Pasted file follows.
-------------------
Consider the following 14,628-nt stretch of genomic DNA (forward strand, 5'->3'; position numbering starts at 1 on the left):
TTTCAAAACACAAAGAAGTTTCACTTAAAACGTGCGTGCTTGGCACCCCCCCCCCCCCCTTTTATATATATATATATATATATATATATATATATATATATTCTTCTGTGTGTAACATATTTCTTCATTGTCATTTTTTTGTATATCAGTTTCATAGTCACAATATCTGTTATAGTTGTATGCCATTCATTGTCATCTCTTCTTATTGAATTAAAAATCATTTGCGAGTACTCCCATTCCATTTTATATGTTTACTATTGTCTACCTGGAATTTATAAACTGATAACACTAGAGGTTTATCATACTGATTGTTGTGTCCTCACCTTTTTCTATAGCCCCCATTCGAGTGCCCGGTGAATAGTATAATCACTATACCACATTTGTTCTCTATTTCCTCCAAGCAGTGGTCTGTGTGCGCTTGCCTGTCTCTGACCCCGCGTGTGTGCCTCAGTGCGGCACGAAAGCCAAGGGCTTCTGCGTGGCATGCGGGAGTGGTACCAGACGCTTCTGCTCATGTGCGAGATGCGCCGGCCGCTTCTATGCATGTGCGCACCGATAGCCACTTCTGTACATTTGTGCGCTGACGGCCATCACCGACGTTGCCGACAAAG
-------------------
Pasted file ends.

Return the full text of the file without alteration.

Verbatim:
Consider the following 14,628-nt stretch of genomic DNA (forward strand, 5'->3'; position numbering starts at 1 on the left):
TTTCAAAACACAAAGAAGTTTCACTTAAAACGTGCGTGCTTGGCACCCCCCCCCCCCCCTTTTATATATATATATATATATATATATATATATATATATATTCTTCTGTGTGTAACATATTTCTTCATTGTCATTTTTTTGTATATCAGTTTCATAGTCACAATATCTGTTATAGTTGTATGCCATTCATTGTCATCTCTTCTTATTGAATTAAAAATCATTTGCGAGTACTCCCATTCCATTTTATATGTTTACTATTGTCTACCTGGAATTTATAAACTGATAACACTAGAGGTTTATCATACTGATTGTTGTGTCCTCACCTTTTTCTATAGCCCCCATTCGAGTGCCCGGTGAATAGTATAATCACTATACCACATTTGTTCTCTATTTCCTCCAAGCAGTGGTCTGTGTGCGCTTGCCTGTCTCTGACCCCGCGTGTGTGCCTCAGTGCGGCACGAAAGCCAAGGGCTTCTGCGTGGCATGCGGGAGTGGTACCAGACGCTTCTGCTCATGTGCGAGATGCGCCGGCCGCTTCTATGCATGTGCGCACCGATAGCCACTTCTGTACATTTGTGCGCTGACGGCCATCACCGACGTTGCCGACAAAG